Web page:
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Knight’s influence shows power of donors

Sports columnist Austin Meek’s interview with Nike co-founder Phil Knight, published in last Sunday’s Register-Guard, touched upon a dilemma that lies at the heart of the dispute over the replacement of the University of Oregon’s Hayward Field: The UO is a public institution, with all the expectations of public involvement and accountability that status entails, while at the same time it is increasingly dependent on the generosity of private donors such as Knight, whose choices and preferences shape the university in ways the public cannot control.

Knight’s ability to grant or withhold financial support has a critical influence on how or whether the Hayward Field proceeds. For the UO, it’s not quite a take-it-or-leave-it situation, but it’s close. And when a track and field facility said to have a price tag in the $200 million range is at stake, the UO’s interest lies strongly in the direction of taking it, with a letter of sincere thanks to follow.

That leaves supporters of a Hayward Field design that includes preservation of the East Grandstand on the outside looking in. The only way it could be otherwise is if public funds were to support a meaningful portion of the project’s budget. But the days are long gone when the UO could finance a sizeable share of its operations, much less its athletic enterprise, with public funds.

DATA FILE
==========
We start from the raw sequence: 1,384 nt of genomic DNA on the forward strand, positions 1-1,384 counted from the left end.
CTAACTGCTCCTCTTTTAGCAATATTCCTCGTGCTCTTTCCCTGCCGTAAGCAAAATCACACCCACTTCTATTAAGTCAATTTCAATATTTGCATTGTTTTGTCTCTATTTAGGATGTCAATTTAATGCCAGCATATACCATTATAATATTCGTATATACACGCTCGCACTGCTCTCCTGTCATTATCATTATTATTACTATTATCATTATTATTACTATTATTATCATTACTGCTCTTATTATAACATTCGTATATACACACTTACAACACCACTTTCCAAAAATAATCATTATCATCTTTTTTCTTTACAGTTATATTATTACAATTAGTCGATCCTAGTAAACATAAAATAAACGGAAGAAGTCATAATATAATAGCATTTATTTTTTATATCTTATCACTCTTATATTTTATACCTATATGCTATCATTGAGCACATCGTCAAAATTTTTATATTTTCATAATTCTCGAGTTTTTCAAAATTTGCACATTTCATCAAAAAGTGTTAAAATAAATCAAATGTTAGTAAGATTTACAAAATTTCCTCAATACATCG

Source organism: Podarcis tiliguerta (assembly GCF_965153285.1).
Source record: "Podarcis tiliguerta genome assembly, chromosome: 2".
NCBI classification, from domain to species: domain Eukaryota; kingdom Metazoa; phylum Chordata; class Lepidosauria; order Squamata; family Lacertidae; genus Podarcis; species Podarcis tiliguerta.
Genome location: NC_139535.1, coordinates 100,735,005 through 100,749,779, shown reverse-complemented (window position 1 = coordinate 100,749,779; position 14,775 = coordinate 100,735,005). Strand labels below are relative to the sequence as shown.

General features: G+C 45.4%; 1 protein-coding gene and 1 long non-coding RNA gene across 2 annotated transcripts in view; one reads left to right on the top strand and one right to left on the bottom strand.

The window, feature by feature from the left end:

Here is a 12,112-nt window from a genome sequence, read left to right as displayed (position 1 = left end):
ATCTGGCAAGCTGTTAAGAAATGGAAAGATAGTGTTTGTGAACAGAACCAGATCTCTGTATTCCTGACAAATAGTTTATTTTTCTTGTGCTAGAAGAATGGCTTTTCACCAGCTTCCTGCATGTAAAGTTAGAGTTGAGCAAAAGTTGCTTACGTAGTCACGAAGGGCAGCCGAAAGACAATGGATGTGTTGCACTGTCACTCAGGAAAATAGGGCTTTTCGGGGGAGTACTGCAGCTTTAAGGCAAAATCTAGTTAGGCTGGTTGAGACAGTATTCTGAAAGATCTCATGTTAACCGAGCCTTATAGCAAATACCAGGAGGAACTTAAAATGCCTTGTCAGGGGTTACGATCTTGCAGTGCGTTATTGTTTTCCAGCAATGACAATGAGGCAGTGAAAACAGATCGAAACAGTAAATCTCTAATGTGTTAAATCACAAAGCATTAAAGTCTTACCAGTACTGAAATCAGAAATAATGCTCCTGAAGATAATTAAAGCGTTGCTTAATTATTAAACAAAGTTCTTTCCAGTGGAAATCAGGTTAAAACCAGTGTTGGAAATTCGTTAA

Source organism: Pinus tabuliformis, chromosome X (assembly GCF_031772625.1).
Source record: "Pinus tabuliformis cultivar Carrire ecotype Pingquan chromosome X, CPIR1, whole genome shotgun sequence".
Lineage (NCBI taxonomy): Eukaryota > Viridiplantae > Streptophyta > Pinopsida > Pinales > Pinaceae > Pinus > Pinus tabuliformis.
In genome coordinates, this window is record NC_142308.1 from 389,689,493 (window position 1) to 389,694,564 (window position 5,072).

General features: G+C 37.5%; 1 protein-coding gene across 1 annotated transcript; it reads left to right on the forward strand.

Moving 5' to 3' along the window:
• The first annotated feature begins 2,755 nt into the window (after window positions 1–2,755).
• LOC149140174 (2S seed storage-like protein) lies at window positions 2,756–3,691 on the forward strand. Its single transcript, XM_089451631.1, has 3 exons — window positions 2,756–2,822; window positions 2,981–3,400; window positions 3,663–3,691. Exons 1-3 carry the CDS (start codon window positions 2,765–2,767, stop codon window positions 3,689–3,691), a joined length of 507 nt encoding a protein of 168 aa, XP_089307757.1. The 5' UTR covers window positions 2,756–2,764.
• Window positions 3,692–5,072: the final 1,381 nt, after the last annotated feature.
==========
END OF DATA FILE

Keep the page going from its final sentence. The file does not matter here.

Hayward Field is but one example of donor influence, and it affects not just the UO but higher education generally. Philanthropy has played an important part in the development of American colleges and universities. The effects are usually benign, but the choices have consequences: By endowing professorships and funding construction projects, donors determine which fields of study will be a university’s strongest. The only way to remedy any imbalances that arise is to provide adequate public funding. Donor support is welcome, and allows universities to do things that would otherwise be impossible — but correspondingly strong public support is required to ensure that universities remain well-rounded.

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